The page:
Somehow, the placement of a “world championship” event on the schedule makes the day a bit more interesting. The $10K buy-in reduces the field primarily to those who are truly serious or skilled at the game, making for a more intriguing tournament to watch from the rail or behind a media badge.
A $2K NLHE tournament brings some normalcy to the day, as there seems to be a constant stream of players seeking no-limit hold’em action. Throw in some PLO and H.O.R.S.E. tournaments, both of which were looking to conclude their evenings with final tables in place for the following day, and there was non-stop action in the Rio tournament rooms, especially with two final tables playing out at the same time, one of which was the highly-anticipated heads-up world championship.
The busy day at the Rio deserves some basic summaries, to which the remainder of the forthcoming words are dedicated.
Event 29: $10,000 Heads-Up No-Limit Hold’em World Championship, Day 3
This event played down from the final eight to the last two players on Day 3, but with so much action that deserves more than a few paragraphs, it will all be summarized in the Event 29 final table report when the tournament is completed on Day 4. Near midnight when John Duthie and Leo Wolpert found themselves in the finals, the tournament staff decided to play the best-of-three game on Tuesday, June 16.
Event 30: $2,500 Pot-Limit Omaha, Day 2
Out of the original 436 PLO action-seekers who entered the tournament on Sunday, June 14, there were only 64 left when the day ended. All of them would return on Day 2 to seek to get into the money, which was reserved for the final 45 players, and they all looked to grab their pieces of the $1,002,800 prize pool.
The second day of action moved rather slowly, as it took the elimination of Daniel Studer in 47th place to launch hand-for-hand action. And soon after, it was Andy Bloch who pushed all-in preflop with against the of Mikey Stotz. The board came to end Bloch’s run and push him out in 46th place on the bubble.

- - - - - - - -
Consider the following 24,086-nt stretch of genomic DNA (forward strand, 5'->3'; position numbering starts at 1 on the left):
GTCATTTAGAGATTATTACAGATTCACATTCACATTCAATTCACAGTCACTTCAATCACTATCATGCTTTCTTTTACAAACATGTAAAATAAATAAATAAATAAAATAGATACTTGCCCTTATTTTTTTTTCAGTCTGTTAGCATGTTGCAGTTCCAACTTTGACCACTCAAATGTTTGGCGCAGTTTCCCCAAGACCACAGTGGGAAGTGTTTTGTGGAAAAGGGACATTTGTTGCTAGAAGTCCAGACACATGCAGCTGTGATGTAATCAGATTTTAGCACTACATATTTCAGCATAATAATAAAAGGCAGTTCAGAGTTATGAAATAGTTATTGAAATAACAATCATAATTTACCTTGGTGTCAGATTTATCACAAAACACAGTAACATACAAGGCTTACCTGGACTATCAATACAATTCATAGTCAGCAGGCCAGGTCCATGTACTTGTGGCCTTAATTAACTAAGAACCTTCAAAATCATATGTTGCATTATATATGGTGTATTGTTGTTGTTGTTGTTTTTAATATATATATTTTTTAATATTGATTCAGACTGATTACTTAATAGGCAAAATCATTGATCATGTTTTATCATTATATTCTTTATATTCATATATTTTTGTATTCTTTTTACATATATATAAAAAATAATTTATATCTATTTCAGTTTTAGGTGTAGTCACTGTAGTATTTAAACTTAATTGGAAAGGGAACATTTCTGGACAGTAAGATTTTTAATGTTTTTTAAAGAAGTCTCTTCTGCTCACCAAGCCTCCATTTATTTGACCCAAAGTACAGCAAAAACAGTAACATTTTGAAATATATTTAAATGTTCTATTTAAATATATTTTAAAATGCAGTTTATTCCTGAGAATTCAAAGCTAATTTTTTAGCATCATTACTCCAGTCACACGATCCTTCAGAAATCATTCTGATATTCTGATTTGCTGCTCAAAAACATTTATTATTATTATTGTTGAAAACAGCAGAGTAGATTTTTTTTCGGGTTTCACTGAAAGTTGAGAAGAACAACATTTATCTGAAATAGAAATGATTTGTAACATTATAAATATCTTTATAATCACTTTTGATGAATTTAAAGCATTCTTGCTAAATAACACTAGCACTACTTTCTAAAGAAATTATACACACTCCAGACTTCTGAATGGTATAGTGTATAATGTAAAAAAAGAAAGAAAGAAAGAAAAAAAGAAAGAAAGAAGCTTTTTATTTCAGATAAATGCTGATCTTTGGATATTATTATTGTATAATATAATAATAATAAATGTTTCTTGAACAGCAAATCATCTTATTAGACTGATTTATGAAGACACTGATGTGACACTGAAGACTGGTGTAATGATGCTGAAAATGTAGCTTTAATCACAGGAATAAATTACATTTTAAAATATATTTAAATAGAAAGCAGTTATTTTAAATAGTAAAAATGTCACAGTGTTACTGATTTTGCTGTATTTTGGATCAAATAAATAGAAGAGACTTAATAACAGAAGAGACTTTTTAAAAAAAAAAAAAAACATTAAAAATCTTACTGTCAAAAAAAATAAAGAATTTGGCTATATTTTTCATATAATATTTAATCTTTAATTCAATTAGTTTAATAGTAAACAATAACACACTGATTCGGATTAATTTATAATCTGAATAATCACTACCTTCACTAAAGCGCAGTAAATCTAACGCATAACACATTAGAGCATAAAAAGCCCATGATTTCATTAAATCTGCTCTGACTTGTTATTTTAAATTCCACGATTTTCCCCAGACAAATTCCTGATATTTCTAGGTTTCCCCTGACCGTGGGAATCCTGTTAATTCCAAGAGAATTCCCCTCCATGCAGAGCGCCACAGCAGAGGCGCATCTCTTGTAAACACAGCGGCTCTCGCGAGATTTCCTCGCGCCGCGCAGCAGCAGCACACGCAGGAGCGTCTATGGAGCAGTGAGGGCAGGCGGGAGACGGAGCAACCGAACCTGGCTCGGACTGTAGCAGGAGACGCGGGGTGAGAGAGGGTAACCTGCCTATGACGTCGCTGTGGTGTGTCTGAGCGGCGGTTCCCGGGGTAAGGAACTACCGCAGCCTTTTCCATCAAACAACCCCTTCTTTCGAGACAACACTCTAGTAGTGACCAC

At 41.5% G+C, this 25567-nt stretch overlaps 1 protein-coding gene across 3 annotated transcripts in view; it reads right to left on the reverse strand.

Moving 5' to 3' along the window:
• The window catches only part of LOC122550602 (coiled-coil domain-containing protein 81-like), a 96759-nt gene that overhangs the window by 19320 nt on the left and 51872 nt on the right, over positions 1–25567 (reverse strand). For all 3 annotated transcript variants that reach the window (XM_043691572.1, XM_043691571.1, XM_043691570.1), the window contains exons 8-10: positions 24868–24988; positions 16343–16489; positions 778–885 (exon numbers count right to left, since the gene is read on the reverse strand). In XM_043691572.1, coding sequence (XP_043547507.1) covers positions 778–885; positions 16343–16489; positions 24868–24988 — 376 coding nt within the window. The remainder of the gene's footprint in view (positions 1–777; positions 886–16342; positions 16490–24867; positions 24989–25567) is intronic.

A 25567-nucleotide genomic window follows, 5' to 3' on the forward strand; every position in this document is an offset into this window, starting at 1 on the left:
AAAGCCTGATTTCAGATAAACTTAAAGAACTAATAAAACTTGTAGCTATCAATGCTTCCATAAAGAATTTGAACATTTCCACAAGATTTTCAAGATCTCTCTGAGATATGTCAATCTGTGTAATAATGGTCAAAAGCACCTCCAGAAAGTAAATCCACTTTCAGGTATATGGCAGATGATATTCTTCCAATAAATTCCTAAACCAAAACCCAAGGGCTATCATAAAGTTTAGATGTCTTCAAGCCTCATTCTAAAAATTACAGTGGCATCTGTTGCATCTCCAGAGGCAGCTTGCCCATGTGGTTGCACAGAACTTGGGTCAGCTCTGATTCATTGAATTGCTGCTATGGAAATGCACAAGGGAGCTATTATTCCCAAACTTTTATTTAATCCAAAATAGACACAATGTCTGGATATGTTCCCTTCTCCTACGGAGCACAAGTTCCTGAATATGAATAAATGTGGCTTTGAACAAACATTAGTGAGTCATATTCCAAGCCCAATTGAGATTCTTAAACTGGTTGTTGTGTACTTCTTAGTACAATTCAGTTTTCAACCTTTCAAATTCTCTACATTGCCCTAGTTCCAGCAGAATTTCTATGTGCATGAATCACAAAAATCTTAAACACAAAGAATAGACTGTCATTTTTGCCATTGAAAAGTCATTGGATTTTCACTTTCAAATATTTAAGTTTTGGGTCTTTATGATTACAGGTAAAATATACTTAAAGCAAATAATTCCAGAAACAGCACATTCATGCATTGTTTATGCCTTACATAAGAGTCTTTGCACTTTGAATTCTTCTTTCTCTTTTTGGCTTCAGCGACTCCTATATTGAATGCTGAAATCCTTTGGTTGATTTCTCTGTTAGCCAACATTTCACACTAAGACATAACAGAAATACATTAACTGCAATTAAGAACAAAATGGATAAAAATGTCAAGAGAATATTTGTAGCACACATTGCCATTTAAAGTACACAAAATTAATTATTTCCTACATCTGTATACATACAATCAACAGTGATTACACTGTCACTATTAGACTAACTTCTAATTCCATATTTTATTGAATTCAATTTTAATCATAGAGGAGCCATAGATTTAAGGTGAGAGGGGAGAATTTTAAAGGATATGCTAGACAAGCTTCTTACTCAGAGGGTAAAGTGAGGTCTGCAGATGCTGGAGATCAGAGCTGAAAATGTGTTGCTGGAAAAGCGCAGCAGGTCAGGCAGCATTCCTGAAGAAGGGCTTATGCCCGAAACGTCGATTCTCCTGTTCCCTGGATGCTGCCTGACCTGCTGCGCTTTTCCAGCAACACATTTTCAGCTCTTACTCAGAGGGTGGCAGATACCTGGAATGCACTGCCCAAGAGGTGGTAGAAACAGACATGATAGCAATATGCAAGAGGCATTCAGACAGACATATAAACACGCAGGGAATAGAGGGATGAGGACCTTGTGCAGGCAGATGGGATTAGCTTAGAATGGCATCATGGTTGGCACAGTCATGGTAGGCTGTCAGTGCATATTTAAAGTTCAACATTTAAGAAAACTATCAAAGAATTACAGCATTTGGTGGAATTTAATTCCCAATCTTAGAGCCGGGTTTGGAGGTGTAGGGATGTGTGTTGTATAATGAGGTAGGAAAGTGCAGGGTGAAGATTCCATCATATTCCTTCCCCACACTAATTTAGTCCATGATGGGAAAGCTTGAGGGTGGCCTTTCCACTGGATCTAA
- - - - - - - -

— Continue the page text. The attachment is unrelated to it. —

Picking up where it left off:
As the night wore on, the survivors tried desperately to make the final table, but recognizable pros like Isaac Baron went out in 21st place and Steve Sung left in 16th place. David Chiu took 15th, Loren Klein 14th, Len Ashby 13th, Lev Briskin 12th, and Stephen Ladowsky 11th. The last ten players were seated at one table but still needed to find one more elimination before the final table was official. There were double-ups by John Juanda, Dallas Flowers, Jean-Phillipe Leandri, and Ross Boatman until finally, Leif Force moved his short stack of 51K with and Jeff Kimber called with . The board came , and Force was out in tenth with $17,488. And the final table was set as follows:
Seat 1: Jeff Kimber 525,000
Seat 2: Rami Boukai 325,000
Seat 3: Dallas Flowers 239,000
Seat 4: Ross Boatman 718,000
Seat 5: J.C. Tran 387,000
Seat 6: John Juanda 130,000
Seat 7: Theo Jorgensen 419,000
Seat 8: Chad Layne 206,000
Seat 9: Jean-Phillipe Leandri 324,000
Event 31: $1,500 H.O.R.S.E., Day 2